New dingo inquiry scheduled
The father of a baby who vanished in the Outback says he is confident that a new inquiry into the tragedy will officially rule that a dingo took his daughter. The disappearance of nine-week-old Azaria Chamberlain in 1980 divided Australians between those who believed a native dog, known as a dingo, killed her and those who believed she was murdered by her mother. A coroner in February will review the finding of the third inquest that failed to determine a cause of death. Michael Chamberlain said yesterday he is confident the new inquiry will blame a dingo.
Hyacinth helps families
Ask a farmer in the country’s deep south about the water hyacinth and he will say it is a curse. The floating plants form broad green blankets that strangle waterways and create a prime breeding ground for mosquitoes. However, for Minati Mondol, a 55-year-old widow in the Agailjhara area of Barisal district near the Bay of Bengal, the hyacinth stands for the hope embodied by Christmas. Mondol is part of a group of artisans who turn the stem of the plant into Christmas figures, stars, streamers and gift cards for buyers in Europe and North America. “My family was so poor we used to boil and eat the roots and flowers of the water hyacinth,” Mondol said. “Now we make stars and angels out of water hyacinth and eat rice three times a day.” Although most of the women have never seen the inside of a church, they have plenty to cheer about during the festive season.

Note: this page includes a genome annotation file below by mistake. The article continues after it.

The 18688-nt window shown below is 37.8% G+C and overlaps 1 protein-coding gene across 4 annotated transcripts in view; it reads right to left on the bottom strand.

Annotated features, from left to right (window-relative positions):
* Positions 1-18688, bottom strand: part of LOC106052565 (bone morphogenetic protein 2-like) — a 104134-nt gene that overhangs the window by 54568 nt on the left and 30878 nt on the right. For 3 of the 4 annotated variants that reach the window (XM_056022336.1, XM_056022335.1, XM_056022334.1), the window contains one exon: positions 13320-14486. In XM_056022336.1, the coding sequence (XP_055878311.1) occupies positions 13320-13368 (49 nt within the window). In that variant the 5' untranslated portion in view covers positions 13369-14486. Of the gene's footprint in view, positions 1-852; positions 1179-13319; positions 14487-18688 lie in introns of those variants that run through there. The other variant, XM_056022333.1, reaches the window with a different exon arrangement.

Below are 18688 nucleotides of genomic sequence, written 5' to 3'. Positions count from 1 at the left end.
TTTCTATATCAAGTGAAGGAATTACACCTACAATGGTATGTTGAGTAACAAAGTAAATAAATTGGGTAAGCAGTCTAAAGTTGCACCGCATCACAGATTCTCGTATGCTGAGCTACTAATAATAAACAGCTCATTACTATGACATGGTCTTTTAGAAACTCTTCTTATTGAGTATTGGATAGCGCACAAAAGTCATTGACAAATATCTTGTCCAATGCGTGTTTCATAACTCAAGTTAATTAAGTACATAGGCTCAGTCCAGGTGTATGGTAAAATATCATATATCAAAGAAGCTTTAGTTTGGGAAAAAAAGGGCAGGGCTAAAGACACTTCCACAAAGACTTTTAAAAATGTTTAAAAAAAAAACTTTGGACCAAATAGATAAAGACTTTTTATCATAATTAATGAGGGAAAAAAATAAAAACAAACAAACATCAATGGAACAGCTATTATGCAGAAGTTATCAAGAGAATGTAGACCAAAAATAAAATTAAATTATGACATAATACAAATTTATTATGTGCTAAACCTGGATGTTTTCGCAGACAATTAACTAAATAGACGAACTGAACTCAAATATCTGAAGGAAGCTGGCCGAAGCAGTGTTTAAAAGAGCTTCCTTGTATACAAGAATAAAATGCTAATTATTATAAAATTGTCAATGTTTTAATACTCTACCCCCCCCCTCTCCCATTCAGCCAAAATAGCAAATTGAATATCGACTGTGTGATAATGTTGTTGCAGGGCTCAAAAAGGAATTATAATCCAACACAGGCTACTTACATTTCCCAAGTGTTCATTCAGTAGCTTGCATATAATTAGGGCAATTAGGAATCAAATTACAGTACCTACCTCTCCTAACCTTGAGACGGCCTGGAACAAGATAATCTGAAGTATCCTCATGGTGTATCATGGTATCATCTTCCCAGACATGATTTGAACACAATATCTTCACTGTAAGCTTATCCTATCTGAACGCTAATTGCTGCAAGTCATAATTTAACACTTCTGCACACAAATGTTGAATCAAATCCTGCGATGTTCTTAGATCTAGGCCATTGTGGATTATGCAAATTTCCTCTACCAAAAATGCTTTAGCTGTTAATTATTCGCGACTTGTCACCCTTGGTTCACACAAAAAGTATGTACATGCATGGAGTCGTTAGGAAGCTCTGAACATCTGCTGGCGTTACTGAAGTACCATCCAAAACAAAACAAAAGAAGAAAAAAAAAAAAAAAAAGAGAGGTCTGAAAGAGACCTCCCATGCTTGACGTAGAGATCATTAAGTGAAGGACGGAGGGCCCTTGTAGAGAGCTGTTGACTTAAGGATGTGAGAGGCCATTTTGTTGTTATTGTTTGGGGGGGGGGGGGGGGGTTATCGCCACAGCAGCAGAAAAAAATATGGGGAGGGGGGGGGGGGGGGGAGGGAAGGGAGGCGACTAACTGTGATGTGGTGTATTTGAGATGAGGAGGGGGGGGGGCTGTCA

Official denounces religion
A Chinese Communist Party official says growing religious practice among members is threatening its unity and leadership. Zhu Weiqun (朱維群) reinforced the demand that party members not believe in religion or engage in religious practice. He said religious practice is a growing trend, especially in areas inhabited by ethnic minorities, and must not be tolerated. Zhu’s stern remarks to the party’s 80 million members appear in the latest edition of its main theoretical journal, Qiushi, and were reported yesterday by Xinhua news agency. The remarks come amid a spike in tensions between Beijing and the Vatican and crackdowns on independent churches, Buddhist monasteries and religious practice among Uighur Muslims in the northwest.
ANC power struggle grows
Firebrand party rebel Julius Malema mocked South African President Jacob Zuma at a provincial conference over the weekend, local media said, in the latest sign of a growing power struggle within the ruling African National Congress (ANC) ahead of its leadership election next year. Malema, currently appealing a five-year suspension from the ANC, led supporters at a conference on Saturday in singing “The shower man is giving us a hard time,” the Sunday Times said. The paper showed a photograph of a beret-clad Malema cupping his hand over his head to imitate a shower. The reference was to Zuma’s admission in a 2006 rape trial — in which he was acquitted — that he did not use a condom during sex with a woman he knew to be HIV-positive, but took a shower afterward in the hope of reducing the risk of infection. Malema was attending an ANC conference in his home province of Limpopo, where he still commands wide support. The ANC last month expelled the 30-year-old leader of its powerful youth wing for five years for dividing the party and bringing it into disrepute.